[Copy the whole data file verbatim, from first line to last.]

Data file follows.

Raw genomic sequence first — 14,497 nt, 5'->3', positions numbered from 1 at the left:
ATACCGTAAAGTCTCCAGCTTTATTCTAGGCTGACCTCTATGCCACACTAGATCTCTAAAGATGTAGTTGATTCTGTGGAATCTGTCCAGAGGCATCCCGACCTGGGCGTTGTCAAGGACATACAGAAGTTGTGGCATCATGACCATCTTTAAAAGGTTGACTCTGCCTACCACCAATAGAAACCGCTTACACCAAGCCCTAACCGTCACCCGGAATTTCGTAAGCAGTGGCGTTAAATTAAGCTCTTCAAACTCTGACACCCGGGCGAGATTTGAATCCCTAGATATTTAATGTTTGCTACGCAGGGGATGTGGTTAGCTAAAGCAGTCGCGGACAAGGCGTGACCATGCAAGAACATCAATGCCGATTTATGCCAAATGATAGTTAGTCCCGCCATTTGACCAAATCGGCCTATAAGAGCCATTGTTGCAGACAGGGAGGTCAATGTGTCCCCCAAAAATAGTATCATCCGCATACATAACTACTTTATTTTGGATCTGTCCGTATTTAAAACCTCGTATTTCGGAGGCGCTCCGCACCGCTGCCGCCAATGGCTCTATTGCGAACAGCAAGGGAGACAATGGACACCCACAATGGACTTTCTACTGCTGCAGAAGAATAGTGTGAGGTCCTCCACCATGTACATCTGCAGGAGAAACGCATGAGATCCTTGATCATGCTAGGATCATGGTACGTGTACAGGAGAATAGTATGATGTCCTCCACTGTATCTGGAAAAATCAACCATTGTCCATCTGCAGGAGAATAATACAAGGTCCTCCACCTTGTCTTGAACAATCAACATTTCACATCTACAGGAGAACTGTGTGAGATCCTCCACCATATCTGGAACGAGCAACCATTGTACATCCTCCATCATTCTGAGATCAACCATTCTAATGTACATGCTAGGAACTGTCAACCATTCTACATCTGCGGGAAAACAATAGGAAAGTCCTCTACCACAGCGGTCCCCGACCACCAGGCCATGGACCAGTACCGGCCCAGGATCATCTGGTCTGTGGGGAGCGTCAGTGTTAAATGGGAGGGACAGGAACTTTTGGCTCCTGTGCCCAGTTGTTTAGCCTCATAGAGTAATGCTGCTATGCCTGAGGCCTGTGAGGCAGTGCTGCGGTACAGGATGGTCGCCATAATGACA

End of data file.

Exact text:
Raw genomic sequence first — 14,497 nt, 5'->3', positions numbered from 1 at the left:
ATACCGTAAAGTCTCCAGCTTTATTCTAGGCTGACCTCTATGCCACACTAGATCTCTAAAGATGTAGTTGATTCTGTGGAATCTGTCCAGAGGCATCCCGACCTGGGCGTTGTCAAGGACATACAGAAGTTGTGGCATCATGACCATCTTTAAAAGGTTGACTCTGCCTACCACCAATAGAAACCGCTTACACCAAGCCCTAACCGTCACCCGGAATTTCGTAAGCAGTGGCGTTAAATTAAGCTCTTCAAACTCTGACACCCGGGCGAGATTTGAATCCCTAGATATTTAATGTTTGCTACGCAGGGGATGTGGTTAGCTAAAGCAGTCGCGGACAAGGCGTGACCATGCAAGAACATCAATGCCGATTTATGCCAAATGATAGTTAGTCCCGCCATTTGACCAAATCGGCCTATAAGAGCCATTGTTGCAGACAGGGAGGTCAATGTGTCCCCCAAAAATAGTATCATCCGCATACATAACTACTTTATTTTGGATCTGTCCGTATTTAAAACCTCGTATTTCGGAGGCGCTCCGCACCGCTGCCGCCAATGGCTCTATTGCGAACAGCAAGGGAGACAATGGACACCCACAATGGACTTTCTACTGCTGCAGAAGAATAGTGTGAGGTCCTCCACCATGTACATCTGCAGGAGAAACGCATGAGATCCTTGATCATGCTAGGATCATGGTACGTGTACAGGAGAATAGTATGATGTCCTCCACTGTATCTGGAAAAATCAACCATTGTCCATCTGCAGGAGAATAATACAAGGTCCTCCACCTTGTCTTGAACAATCAACATTTCACATCTACAGGAGAACTGTGTGAGATCCTCCACCATATCTGGAACGAGCAACCATTGTACATCCTCCATCATTCTGAGATCAACCATTCTAATGTACATGCTAGGAACTGTCAACCATTCTACATCTGCGGGAAAACAATAGGAAAGTCCTCTACCACAGCGGTCCCCGACCACCAGGCCATGGACCAGTACCGGCCCAGGATCATCTGGTCTGTGGGGAGCGTCAGTGTTAAATGGGAGGGACAGGAACTTTTGGCTCCTGTGCCCAGTTGTTTAGCCTCATAGAGTAATGCTGCTATGCCTGAGGCCTGTGAGGCAGTGCTGCGGTACAGGATGGTCGCCATAATGACA